Intense pressure for space at Heathrow will lead to the creation of nearly 1,000 British Airways jobs at Gatwick this year. The company said it was the biggest expansion of the airport in ten years.
BA is to recruit 700 cabin staff, 70 pilots and 200 customer service and cargo staff. This was a result of transferring 11 central and East African services to Gatwick from Heathrow and stepping up services to Nairobi, Entebbe and West Africa.
The company said the jobs were new and did not represent transfers from Heathrow, where there would be no cutback in staff numbers.
The airline already employs nearly 7,000 in the Gatwick area. Sir Colin Marshall, the chairman, said the expansion plan was based on the success of the North terminal.
He promised local residents he would introduce quieter aircraft, including Boeing 747-400s in 1997 and eventually "one of the quietest aircraft of them all, the Boeing 777."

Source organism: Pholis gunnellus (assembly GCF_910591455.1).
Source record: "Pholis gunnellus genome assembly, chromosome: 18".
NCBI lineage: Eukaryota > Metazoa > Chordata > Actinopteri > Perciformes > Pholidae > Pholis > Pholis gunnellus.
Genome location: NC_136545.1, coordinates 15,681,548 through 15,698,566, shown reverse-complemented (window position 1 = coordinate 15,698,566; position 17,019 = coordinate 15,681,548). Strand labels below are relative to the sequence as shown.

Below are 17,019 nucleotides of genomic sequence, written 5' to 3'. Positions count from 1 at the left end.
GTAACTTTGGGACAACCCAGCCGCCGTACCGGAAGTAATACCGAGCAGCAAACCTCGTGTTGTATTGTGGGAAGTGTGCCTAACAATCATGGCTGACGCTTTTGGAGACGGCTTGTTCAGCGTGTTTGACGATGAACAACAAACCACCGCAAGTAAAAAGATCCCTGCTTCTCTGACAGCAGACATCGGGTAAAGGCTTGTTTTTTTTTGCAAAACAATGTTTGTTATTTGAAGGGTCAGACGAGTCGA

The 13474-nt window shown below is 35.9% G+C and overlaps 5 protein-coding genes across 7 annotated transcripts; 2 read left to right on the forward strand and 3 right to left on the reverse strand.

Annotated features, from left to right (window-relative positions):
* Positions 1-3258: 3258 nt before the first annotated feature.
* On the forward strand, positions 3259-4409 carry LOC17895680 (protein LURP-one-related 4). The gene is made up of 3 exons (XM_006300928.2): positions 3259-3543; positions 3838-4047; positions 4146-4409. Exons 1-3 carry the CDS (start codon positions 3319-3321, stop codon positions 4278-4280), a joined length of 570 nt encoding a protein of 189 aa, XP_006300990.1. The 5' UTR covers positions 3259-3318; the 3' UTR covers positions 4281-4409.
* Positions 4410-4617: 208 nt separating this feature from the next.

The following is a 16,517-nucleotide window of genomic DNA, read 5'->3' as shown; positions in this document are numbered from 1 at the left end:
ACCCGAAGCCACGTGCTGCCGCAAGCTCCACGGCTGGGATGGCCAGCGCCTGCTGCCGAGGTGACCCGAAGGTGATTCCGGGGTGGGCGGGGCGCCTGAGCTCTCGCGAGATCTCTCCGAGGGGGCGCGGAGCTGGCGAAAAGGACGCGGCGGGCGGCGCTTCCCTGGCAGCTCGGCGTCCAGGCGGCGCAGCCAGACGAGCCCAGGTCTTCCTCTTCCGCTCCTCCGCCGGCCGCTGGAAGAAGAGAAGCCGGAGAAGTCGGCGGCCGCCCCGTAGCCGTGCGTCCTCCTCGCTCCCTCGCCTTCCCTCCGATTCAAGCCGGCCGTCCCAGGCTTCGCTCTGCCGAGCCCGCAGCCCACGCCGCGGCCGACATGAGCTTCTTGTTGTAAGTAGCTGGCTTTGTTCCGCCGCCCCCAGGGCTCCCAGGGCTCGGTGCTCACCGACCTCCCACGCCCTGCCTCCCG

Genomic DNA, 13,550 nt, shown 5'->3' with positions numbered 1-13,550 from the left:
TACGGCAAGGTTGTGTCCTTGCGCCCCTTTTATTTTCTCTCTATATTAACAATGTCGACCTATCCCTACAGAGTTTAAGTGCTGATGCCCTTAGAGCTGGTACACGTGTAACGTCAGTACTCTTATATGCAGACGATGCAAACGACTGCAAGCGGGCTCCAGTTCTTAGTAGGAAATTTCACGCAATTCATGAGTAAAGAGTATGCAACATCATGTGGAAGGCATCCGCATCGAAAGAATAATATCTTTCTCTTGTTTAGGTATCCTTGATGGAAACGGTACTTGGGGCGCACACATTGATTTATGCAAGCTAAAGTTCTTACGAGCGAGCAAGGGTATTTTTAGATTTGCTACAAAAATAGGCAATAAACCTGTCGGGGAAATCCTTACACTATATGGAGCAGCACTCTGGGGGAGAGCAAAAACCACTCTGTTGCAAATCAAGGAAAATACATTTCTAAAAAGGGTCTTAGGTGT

Sir Colin said Heathrow was the most important international airport in the world, and would remain that way if there was a go ahead for Terminal 5 - a controversial project now subject to a public inquiry.
BA said it was planning to expand at both airports, though both currently had constraints on their capacity and the problem at Heathrow was worse than at Gatwick.
The plan was to use the space vacated there by the East African services to introduce more frequent services or larger aircraft to other destinations. Heathrow is the main base for Jumbos.
BA said that with its partner airlines it would be operating almost 900 scheduled flights a week to 90 destinations from Gatwick by the summer. The new routes will boost BA's fleet of long-haul airliners operating out of Gatwick to 24 this summer, compared with 13 last year.
BA is also putting its own aircraft on to US routes from Gatwick to Baltimore, Pittsburgh and Charlotte, which were until recently operated on BA's behalf by USAir.
Third quarter profits at BA to be announced on Monday are expected to be buoyed by strong worldwide demand for air travel and no sign of any serious fare wars.
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